Is it better to treat teenagers with children the same as every other student, or should they have their own special school?
That question lies at the heart of the debate over a proposed high school specifically for teen parents.
If it receives its charter, the New Directions Charter high school in Bed-Stuy would have an enrollment of 300 boys and girls, with free on-site day care for their little ones. The school would open in 2012.
"A lot of times when they go back to the regular school setting, there's a lot of stigmatization," said nonprofit consultant Jacquelyn Wideman. "The goal is for them to perform at the same optimum level as regular high schools."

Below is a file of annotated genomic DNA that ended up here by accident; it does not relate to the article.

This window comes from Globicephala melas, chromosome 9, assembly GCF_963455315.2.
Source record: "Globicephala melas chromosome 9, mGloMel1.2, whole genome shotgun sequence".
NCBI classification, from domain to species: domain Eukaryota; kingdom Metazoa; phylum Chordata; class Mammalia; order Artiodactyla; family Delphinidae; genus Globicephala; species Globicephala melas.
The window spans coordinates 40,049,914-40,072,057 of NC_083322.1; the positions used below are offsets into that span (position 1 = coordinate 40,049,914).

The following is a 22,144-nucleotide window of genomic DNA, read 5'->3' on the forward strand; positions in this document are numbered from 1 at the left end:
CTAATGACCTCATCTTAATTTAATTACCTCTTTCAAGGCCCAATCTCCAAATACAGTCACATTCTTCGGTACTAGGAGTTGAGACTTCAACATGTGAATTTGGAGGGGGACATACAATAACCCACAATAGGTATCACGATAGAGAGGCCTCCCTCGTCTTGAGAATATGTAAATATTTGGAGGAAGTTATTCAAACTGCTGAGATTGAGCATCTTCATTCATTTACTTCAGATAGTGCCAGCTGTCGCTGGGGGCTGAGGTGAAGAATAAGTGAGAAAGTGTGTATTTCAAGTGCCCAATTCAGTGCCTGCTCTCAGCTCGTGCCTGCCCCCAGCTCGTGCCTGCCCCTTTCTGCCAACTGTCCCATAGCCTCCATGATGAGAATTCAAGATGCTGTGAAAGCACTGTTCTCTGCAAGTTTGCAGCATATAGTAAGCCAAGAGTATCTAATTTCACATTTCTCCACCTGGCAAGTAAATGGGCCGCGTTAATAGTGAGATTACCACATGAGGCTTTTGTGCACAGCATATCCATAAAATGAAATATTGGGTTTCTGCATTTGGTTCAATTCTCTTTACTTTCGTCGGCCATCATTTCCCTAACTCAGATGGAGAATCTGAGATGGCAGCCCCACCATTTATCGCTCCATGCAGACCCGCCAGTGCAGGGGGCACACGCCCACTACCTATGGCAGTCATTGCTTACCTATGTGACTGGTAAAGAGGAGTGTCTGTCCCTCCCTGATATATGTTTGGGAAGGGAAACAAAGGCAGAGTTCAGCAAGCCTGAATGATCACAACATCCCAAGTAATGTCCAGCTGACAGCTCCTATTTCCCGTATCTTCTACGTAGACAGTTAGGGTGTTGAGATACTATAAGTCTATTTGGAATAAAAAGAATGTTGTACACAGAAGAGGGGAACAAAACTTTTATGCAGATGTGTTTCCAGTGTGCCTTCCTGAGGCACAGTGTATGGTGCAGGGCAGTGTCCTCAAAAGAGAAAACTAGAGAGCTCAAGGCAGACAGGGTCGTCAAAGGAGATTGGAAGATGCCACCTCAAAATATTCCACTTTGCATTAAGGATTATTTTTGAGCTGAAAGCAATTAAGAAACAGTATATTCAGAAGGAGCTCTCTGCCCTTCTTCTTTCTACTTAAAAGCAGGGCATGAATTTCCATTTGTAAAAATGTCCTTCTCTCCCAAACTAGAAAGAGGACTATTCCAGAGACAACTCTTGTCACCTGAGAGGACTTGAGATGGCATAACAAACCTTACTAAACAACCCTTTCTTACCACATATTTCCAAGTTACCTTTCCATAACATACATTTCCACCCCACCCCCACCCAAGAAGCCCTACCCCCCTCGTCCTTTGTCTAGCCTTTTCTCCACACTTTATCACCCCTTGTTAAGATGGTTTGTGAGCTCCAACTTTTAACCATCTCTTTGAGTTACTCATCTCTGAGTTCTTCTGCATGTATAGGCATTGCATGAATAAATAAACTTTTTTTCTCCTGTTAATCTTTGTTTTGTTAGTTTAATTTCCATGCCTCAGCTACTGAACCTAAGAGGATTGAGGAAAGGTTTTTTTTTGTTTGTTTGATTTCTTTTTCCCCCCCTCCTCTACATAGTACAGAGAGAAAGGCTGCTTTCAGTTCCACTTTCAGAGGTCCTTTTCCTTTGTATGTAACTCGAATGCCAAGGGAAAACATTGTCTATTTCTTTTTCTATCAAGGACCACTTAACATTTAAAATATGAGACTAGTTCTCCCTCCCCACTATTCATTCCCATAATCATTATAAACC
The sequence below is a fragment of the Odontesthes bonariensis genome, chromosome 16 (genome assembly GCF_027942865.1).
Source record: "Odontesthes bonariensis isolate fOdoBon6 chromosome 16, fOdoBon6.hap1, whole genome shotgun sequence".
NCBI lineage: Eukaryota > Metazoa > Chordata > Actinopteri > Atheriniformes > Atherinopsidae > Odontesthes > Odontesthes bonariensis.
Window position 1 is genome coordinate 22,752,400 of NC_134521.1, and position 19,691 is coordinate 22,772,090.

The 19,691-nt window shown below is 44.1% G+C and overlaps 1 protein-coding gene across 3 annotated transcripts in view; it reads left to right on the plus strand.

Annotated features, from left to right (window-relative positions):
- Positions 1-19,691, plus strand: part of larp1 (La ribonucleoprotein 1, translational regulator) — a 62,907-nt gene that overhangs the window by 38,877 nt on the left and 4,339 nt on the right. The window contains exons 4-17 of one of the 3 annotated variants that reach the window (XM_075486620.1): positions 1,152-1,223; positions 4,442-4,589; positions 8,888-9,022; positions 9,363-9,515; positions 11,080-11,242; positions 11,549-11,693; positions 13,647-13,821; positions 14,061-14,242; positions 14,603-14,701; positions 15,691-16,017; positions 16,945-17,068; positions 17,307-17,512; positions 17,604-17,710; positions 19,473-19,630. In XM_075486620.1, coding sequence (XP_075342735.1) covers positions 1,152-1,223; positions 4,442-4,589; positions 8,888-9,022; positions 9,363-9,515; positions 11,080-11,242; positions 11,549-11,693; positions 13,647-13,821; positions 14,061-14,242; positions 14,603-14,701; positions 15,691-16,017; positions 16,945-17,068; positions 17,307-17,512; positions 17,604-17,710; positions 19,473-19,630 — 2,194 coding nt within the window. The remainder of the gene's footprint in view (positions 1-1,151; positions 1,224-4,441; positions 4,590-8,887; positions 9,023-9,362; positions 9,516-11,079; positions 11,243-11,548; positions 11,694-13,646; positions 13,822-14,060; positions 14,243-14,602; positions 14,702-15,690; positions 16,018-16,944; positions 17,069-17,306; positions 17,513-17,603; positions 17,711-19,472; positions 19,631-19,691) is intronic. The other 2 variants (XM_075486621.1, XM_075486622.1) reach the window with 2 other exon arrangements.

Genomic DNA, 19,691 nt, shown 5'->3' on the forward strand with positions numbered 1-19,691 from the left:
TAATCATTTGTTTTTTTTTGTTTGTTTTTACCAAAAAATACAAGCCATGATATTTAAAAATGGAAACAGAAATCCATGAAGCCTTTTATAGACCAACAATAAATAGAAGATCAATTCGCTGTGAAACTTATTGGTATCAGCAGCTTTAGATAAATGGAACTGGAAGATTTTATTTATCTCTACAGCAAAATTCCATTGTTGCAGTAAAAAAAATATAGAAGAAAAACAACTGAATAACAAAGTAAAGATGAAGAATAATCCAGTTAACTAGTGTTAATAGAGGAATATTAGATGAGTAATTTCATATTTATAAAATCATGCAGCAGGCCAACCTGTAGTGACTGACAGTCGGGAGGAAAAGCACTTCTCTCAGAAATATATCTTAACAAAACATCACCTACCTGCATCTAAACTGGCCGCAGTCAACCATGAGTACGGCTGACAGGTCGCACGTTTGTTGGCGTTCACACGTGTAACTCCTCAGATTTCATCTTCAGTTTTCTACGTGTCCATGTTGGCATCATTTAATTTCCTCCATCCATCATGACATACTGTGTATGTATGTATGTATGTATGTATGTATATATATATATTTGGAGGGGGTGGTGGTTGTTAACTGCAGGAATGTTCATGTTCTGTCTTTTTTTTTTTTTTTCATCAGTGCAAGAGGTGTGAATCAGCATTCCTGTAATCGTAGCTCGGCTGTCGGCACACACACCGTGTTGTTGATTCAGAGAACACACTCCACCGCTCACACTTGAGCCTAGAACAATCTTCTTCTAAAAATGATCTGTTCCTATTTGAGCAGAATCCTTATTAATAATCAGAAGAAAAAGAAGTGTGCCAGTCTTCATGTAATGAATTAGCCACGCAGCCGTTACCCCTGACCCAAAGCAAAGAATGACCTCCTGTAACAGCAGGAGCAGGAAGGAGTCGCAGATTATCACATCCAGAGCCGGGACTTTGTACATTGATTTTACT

Close to 7,700 girls between 15 and 19 gave birth in the city in 2009. Most of those babies were born in Brooklyn and the Bronx.
The New York Post points out that the city closed its last four high schools for teenage moms in 2007 because of poor attendance levels and "low levels of credit accumulation among students."
The paper also said the teenage-parents-only high school model has largely disappeared in the rest of the country.
Benita Miller, executive director of Brooklyn Young Mothers Collective, is skeptical of the need for the school.
"I don't think that we should be creating schools that segregate young women or men based on their parenting status," Miller said. "We don't need them to graduate as good mothers -- we need them to graduate as educated young women who can head to college."